August 11, 2012 at 4:01 pm

  4. Bob

    Kergan,
    I was the gay closeted father of two sons, and a daughter. Fortunately, neither of my sons were interested in playing football. I’m sure my wife wouldn’t have allowed it anyway. Having, of course, been a teenager myself, I know that I heard words like this used in gym class, if not on a practice field. I think,when I was their age, over 50 years ago, it was maybe even more common then, because it probably seldom entered the minds of the coaches and gym teachers that any of us even WERE gay (homosexual). So, no one would give it a second thought. Boys were just supposed to “be tough”.
    I’m glad that there are fathers like you (hopefully) today who call attention to the hurt that these comments can bring. I’m glad you posted the story. At least 2 coaches now know the potential their words have. I firmly believe, as so many state, that the one-on-one situations which make people aware of us and put it right in their faces, is a great thing. In incremental steps, perhaps we cease to be so much “the other”.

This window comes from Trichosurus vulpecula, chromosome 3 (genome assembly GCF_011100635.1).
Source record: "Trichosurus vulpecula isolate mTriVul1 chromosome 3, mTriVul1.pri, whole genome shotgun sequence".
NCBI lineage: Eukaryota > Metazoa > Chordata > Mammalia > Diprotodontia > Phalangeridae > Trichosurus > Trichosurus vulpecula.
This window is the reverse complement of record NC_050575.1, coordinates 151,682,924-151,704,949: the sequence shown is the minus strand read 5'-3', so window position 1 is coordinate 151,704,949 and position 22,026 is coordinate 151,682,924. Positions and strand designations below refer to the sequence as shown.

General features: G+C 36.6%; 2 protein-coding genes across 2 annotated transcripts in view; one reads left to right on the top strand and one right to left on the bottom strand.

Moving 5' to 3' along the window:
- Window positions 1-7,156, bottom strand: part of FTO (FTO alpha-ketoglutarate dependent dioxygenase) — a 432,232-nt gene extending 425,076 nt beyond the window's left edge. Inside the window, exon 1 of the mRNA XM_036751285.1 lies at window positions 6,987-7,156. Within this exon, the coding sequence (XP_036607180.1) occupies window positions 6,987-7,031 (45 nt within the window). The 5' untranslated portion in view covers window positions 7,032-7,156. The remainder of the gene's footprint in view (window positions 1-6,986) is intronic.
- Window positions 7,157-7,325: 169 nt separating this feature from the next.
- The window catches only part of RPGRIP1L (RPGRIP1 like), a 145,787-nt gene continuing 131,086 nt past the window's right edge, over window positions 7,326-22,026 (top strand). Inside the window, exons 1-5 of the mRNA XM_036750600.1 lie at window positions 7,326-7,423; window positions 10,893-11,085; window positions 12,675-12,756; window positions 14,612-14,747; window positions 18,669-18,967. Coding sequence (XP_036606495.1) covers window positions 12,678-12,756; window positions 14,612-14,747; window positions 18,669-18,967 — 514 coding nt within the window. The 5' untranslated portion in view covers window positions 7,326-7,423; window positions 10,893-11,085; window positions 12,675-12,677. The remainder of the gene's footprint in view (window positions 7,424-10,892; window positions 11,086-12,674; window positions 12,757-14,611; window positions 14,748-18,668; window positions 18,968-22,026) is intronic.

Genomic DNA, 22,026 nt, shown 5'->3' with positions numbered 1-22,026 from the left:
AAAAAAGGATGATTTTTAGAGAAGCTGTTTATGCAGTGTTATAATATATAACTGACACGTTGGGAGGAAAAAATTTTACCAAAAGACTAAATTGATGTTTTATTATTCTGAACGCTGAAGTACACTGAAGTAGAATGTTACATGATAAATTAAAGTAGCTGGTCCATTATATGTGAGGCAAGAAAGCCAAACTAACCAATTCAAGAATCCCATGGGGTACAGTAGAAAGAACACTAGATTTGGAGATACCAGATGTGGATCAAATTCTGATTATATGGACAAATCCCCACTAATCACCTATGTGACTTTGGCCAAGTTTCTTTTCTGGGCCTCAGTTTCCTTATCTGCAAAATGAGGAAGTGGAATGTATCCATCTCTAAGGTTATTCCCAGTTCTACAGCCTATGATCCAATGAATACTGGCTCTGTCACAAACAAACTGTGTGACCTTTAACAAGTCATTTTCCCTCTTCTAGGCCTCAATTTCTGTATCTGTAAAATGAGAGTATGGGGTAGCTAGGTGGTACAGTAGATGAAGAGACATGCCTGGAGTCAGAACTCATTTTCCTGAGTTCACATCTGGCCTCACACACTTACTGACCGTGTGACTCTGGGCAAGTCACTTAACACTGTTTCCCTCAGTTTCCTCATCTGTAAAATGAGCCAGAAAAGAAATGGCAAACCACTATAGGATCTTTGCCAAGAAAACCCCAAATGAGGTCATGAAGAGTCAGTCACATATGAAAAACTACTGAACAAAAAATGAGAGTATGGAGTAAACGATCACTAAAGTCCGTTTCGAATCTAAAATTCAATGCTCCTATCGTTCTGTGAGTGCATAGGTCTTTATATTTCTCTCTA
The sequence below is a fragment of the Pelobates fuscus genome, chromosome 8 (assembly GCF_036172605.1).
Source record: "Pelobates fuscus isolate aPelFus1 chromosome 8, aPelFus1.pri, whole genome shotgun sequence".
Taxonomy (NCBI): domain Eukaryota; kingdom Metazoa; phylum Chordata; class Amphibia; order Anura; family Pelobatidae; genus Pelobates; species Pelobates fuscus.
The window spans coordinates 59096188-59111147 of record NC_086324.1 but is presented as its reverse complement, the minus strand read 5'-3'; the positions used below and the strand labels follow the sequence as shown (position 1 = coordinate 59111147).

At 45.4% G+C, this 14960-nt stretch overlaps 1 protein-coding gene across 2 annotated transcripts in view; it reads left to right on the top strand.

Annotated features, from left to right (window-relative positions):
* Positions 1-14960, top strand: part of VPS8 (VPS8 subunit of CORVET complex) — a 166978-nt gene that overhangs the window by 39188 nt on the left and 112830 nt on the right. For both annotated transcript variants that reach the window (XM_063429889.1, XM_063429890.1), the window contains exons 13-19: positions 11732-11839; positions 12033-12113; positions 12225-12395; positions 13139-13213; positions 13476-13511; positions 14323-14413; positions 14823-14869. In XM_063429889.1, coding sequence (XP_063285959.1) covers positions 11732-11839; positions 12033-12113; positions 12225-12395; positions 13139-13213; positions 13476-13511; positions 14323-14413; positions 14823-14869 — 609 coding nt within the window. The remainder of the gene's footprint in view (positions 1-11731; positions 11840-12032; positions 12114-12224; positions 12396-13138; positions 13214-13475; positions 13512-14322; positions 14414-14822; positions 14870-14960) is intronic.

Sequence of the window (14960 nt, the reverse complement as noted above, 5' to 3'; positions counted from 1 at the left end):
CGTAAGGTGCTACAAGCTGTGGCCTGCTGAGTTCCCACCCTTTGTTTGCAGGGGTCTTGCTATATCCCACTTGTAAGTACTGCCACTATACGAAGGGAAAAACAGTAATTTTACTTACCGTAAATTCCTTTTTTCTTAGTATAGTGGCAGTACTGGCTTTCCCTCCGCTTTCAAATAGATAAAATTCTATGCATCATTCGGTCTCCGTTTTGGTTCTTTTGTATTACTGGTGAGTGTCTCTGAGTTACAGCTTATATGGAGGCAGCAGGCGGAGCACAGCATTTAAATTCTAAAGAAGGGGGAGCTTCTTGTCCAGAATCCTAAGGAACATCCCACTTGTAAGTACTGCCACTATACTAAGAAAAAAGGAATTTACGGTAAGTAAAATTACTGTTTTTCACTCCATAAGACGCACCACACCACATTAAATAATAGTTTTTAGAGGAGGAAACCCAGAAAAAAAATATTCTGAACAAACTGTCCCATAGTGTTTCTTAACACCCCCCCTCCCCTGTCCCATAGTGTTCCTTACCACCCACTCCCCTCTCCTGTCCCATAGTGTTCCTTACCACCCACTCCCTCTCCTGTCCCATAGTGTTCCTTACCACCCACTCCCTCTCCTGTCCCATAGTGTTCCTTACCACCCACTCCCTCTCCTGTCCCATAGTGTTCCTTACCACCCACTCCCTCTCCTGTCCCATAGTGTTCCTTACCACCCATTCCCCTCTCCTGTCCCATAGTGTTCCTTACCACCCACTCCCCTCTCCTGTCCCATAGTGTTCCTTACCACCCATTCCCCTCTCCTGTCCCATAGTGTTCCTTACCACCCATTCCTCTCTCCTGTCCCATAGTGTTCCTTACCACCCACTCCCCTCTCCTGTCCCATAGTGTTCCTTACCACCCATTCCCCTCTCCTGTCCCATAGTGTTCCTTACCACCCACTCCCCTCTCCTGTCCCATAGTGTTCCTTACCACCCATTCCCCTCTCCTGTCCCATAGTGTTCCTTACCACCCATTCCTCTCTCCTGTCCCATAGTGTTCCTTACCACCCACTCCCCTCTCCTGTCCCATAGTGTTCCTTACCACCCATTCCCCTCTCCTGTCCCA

Thanks, as I always say, for everything you write. I do look forward to the possibility of meeting you at the WeHo Book Fair.
    Bob

    August 10, 2012 at 2:45 pm

    • I appreciate the note, Bob. Everytime I think “wow, things are getting better,” something like this happens. Still, overall I think things are changing, but we have to insist on it and not wait for someone to magically hand it to us.

      I look forward to meeting you at the book fair, and thanks for the note!

      August 10, 2012 at 4:30 pm